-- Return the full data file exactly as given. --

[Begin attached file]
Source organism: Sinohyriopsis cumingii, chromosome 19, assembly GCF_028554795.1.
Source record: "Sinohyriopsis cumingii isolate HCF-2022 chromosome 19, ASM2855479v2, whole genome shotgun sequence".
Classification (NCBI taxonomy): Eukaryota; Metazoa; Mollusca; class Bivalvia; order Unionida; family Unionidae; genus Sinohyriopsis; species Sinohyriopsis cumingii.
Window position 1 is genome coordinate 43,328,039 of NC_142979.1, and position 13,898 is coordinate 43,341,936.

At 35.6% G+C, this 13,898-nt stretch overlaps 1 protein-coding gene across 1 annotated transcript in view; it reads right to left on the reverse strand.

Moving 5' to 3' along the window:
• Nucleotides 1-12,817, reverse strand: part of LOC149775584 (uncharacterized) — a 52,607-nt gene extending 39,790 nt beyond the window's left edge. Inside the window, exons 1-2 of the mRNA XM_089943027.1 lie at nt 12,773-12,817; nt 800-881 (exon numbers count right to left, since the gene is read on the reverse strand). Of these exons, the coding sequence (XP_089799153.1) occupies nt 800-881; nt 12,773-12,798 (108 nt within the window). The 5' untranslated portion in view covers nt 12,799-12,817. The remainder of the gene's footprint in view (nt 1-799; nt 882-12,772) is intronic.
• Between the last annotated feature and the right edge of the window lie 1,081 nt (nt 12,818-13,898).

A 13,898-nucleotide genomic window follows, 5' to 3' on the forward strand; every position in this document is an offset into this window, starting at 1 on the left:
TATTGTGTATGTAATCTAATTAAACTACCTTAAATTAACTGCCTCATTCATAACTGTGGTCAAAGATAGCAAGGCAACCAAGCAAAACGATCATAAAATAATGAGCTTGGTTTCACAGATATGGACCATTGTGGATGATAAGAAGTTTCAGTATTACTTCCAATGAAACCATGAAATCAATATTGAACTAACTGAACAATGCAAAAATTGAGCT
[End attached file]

Source organism: Sinohyriopsis cumingii, chromosome 19, assembly GCF_028554795.1.
Source record: "Sinohyriopsis cumingii isolate HCF-2022 chromosome 19, ASM2855479v2, whole genome shotgun sequence".
Classification (NCBI taxonomy): Eukaryota; Metazoa; Mollusca; class Bivalvia; order Unionida; family Unionidae; genus Sinohyriopsis; species Sinohyriopsis cumingii.
Window position 1 is genome coordinate 43,328,039 of NC_142979.1, and position 13,898 is coordinate 43,341,936.

At 35.6% G+C, this 13,898-nt stretch overlaps 1 protein-coding gene across 1 annotated transcript in view; it reads right to left on the reverse strand.

Moving 5' to 3' along the window:
• Nucleotides 1-12,817, reverse strand: part of LOC149775584 (uncharacterized) — a 52,607-nt gene extending 39,790 nt beyond the window's left edge. Inside the window, exons 1-2 of the mRNA XM_089943027.1 lie at nt 12,773-12,817; nt 800-881 (exon numbers count right to left, since the gene is read on the reverse strand). Of these exons, the coding sequence (XP_089799153.1) occupies nt 800-881; nt 12,773-12,798 (108 nt within the window). The 5' untranslated portion in view covers nt 12,799-12,817. The remainder of the gene's footprint in view (nt 1-799; nt 882-12,772) is intronic.
• Between the last annotated feature and the right edge of the window lie 1,081 nt (nt 12,818-13,898).

A 13,898-nucleotide genomic window follows, 5' to 3' on the forward strand; every position in this document is an offset into this window, starting at 1 on the left:
TATTGTGTATGTAATCTAATTAAACTACCTTAAATTAACTGCCTCATTCATAACTGTGGTCAAAGATAGCAAGGCAACCAAGCAAAACGATCATAAAATAATGAGCTTGGTTTCACAGATATGGACCATTGTGGATGATAAGAAGTTTCAGTATTACTTCCAATGAAACCATGAAATCAATATTGAACTAACTGAACAATGCAAAAATTGAGCT